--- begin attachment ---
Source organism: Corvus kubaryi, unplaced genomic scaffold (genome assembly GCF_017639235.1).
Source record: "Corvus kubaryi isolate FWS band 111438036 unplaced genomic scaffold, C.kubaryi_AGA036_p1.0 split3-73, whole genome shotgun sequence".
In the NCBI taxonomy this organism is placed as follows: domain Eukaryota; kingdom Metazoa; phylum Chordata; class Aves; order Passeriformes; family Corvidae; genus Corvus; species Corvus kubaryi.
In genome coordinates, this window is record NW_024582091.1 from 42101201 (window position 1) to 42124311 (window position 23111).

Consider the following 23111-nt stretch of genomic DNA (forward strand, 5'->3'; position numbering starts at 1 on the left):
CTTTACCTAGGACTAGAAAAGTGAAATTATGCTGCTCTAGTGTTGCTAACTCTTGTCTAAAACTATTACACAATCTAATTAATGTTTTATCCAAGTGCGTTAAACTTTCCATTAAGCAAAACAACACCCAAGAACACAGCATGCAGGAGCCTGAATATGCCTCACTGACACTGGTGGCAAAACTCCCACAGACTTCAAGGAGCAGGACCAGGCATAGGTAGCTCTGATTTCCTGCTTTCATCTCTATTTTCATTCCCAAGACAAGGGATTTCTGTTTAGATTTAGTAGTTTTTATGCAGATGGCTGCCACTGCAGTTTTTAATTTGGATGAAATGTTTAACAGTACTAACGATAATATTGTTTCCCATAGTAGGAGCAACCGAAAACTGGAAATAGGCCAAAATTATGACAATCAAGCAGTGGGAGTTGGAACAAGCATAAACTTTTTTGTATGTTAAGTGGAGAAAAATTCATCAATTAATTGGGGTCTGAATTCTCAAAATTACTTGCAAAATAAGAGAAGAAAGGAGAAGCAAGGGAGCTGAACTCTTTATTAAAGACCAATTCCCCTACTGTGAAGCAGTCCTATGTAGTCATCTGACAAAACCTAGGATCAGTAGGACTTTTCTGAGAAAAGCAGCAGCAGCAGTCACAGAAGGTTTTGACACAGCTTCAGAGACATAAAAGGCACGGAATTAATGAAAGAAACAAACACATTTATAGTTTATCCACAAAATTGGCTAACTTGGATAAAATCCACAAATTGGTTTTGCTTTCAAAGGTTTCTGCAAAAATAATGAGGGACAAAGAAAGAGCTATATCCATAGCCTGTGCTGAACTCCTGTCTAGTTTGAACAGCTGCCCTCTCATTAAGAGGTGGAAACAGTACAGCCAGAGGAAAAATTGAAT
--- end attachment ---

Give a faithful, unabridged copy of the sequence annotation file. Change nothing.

Source organism: Corvus kubaryi, unplaced genomic scaffold (genome assembly GCF_017639235.1).
Source record: "Corvus kubaryi isolate FWS band 111438036 unplaced genomic scaffold, C.kubaryi_AGA036_p1.0 split3-73, whole genome shotgun sequence".
In the NCBI taxonomy this organism is placed as follows: domain Eukaryota; kingdom Metazoa; phylum Chordata; class Aves; order Passeriformes; family Corvidae; genus Corvus; species Corvus kubaryi.
In genome coordinates, this window is record NW_024582091.1 from 42101201 (window position 1) to 42124311 (window position 23111).

Consider the following 23111-nt stretch of genomic DNA (forward strand, 5'->3'; position numbering starts at 1 on the left):
CTTTACCTAGGACTAGAAAAGTGAAATTATGCTGCTCTAGTGTTGCTAACTCTTGTCTAAAACTATTACACAATCTAATTAATGTTTTATCCAAGTGCGTTAAACTTTCCATTAAGCAAAACAACACCCAAGAACACAGCATGCAGGAGCCTGAATATGCCTCACTGACACTGGTGGCAAAACTCCCACAGACTTCAAGGAGCAGGACCAGGCATAGGTAGCTCTGATTTCCTGCTTTCATCTCTATTTTCATTCCCAAGACAAGGGATTTCTGTTTAGATTTAGTAGTTTTTATGCAGATGGCTGCCACTGCAGTTTTTAATTTGGATGAAATGTTTAACAGTACTAACGATAATATTGTTTCCCATAGTAGGAGCAACCGAAAACTGGAAATAGGCCAAAATTATGACAATCAAGCAGTGGGAGTTGGAACAAGCATAAACTTTTTTGTATGTTAAGTGGAGAAAAATTCATCAATTAATTGGGGTCTGAATTCTCAAAATTACTTGCAAAATAAGAGAAGAAAGGAGAAGCAAGGGAGCTGAACTCTTTATTAAAGACCAATTCCCCTACTGTGAAGCAGTCCTATGTAGTCATCTGACAAAACCTAGGATCAGTAGGACTTTTCTGAGAAAAGCAGCAGCAGCAGTCACAGAAGGTTTTGACACAGCTTCAGAGACATAAAAGGCACGGAATTAATGAAAGAAACAAACACATTTATAGTTTATCCACAAAATTGGCTAACTTGGATAAAATCCACAAATTGGTTTTGCTTTCAAAGGTTTCTGCAAAAATAATGAGGGACAAAGAAAGAGCTATATCCATAGCCTGTGCTGAACTCCTGTCTAGTTTGAACAGCTGCCCTCTCATTAAGAGGTGGAAACAGTACAGCCAGAGGAAAAATTGAAT